Confused About the Eating Thing
QUESTION: I work as a waitress
at a resort and you conducted a seminar there last summer.
I have to admit, I just stopped in for a minute to see what
all the noise was about, and I didn't leave until the seminar
was over (if you want me to send you a check I will). I missed
a lot of it but I got the jist of Supportive Nutrition. I
understand why sugar is going to make fat loss a struggle,
I understand why fat free doesn't mean "good for you,"
and I can honestly say I learned more about reading food labels
than I ever thought there was to know. I also have the exercise
part down. I'm just confused about the eating thing. I've
been doing OK, and I lost 22 pounds (I know I'm not supposed
to weigh myself, but I knew it would be good news) since the
seminar, but now I want to start to do it perfectly. I really
think I can get myself into the kind of shape the fitness
girls are in, but I'm not sure how to improve my eating. I
still live at home and my parents always eat beef and pork.
I'm driving them crazy trying to get them to eat better. Can
I eat lean ground beef? Is there a cut of steak that's OK?
Can I eat pork? Can I eat penne pasta with fat-free spaghetti
sauce? Is seven-grain bread OK (it has sugar on the ingredient
list), and can I use bread crumbs or some kind of breading
on my baked chicken breasts? You can see I'm confused. Help!
ANSWER: Hmmm . . . . the
first question is, do I answer someone who admits "sneaking
into a seminar" without buying a ticket? Well, since
you were complimentary . . . why not?
I answer the questions you asked, let me assure you if you've
lost 22 pounds and maintained or gained muscle, you're doing
great. Sometimes little shifts in training and/or slight adjustments
in caloric intake can be all you need to take things to the
After a brief response, I'll refer
you to some other articles that might help you get a better
grip on Supportive Eating, and you can always order my EAT!
book or ENJOY! recipe guide for actual meal suggestions.
Lean ground beef is OK, assuming
it's really lean. As I'm sure you've found after coming to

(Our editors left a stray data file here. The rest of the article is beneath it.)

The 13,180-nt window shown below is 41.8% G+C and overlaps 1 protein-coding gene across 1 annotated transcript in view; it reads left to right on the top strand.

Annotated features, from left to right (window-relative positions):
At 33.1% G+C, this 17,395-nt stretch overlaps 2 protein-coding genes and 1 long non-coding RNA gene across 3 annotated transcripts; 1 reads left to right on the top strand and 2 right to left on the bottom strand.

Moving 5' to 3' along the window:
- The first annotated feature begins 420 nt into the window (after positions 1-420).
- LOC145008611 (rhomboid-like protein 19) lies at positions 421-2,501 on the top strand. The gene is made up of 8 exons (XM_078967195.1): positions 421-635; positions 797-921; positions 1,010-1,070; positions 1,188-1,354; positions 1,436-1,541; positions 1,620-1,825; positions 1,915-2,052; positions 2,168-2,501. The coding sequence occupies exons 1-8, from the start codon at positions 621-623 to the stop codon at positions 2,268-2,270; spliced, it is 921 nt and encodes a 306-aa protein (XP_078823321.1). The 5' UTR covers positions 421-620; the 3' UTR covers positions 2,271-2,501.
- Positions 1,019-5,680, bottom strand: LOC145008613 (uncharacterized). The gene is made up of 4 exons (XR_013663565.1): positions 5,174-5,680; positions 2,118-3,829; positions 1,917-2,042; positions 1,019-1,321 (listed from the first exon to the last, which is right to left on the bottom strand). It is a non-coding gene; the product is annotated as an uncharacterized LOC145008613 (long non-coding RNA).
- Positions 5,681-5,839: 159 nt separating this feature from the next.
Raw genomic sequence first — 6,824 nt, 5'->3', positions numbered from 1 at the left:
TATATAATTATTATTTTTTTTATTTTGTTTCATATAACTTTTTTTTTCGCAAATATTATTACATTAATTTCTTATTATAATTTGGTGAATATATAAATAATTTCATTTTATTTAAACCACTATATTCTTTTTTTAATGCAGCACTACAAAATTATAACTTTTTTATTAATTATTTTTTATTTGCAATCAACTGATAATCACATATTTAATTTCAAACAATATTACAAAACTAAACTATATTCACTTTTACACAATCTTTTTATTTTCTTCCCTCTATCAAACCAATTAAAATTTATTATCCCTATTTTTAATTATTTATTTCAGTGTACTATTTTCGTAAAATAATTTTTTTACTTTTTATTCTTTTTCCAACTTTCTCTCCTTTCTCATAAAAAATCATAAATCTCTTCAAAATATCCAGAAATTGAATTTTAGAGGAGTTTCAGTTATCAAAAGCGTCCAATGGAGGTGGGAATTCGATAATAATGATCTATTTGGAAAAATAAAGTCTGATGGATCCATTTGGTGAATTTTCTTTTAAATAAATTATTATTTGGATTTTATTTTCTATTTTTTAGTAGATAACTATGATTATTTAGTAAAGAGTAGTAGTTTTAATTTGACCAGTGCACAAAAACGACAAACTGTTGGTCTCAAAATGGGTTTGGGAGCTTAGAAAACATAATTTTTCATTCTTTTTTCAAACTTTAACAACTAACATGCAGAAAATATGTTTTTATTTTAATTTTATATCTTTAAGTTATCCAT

understand label deception, many foods labeled "lean"
get 40% of their calories or more from fat. Always look at
calories per serving and calories from fat and try to opt
for protein foods that get less than 20% of their calories
Flank steak is typically leaner
than most of the already ground beef you're going to find
in the meat section. You can always ask the folks who work
in the meat department to grind up chicken breasts or flank
steak if you want to make burgers and meatloaf that is supportive.
The leaner the pork, the better.
Think of it as a matter of degree. No food is necessarily
"bad," but you want to make the best choices that
are both possible and comfortable.
It's far simpler to get lean cuts
of chicken breast and turkey breast than it is to find equally
lean cuts of beef or pork, but you don't have to eliminate
beef and pork if they're foods you enjoy.
Don't attempt nutritional perfection,
as it really isn't possible. What I try to do is provide people
an awareness and then empower them to make better choices.
If you're going to use no fat spaghetti sauce, that's fine,
but choose the one with the lowest sugar content. Also note
that you don't have to use an entire serving. With sauces
and dressings use just enough to provide the taste you enjoy.
The less sugar something has the
better. If there are a few grams in a meal that's high in
protein, complex carbs, and fiber, it's OK. Pastas, breads,
and breading are not going to be optimal. They are manufactured
and refined which means a machine somewhere did some of the
work your body was going to do. That makes the meals less
"thermic" and less likely to contribute to a metabolic boost.
Refined carbs are easily converted to triglycerides and stored
as fat. That doesn't mean never eat bread or pasta. Just don't
consider them staples in your nutrition program if fat loss
is a goal.
You can make the best bread and
pasta choices possible so explore ingredient labels and you'll
likely find the better options in a natural market (as opposed
to a mainstream supermarket or grocery store). Continue to
examine labels. The words "bleached, processed, and enriched"
can be translated to "return it to the shelf." Look for breads
made with whole grains, recognizable grains, such as oats,
Also be on the lookout for hydrogenated
fats. I hope that's enough to put your mind at ease and allow
you to take things to the next level as far as your own fitness.
If the day comes that you ever opt to compete in a fitness
competition, give yourself 8-12 weeks before the event to
eat "really clean," avoiding breads, pastas, etc.
completely and striving to make every meal a supportive balance
of vital nutrients.
The following articles might
[ When Supportive Eating Gets Boring
[ Healthy Foods? ]
[ I Know What I Should Eat .
. . But . . . ]
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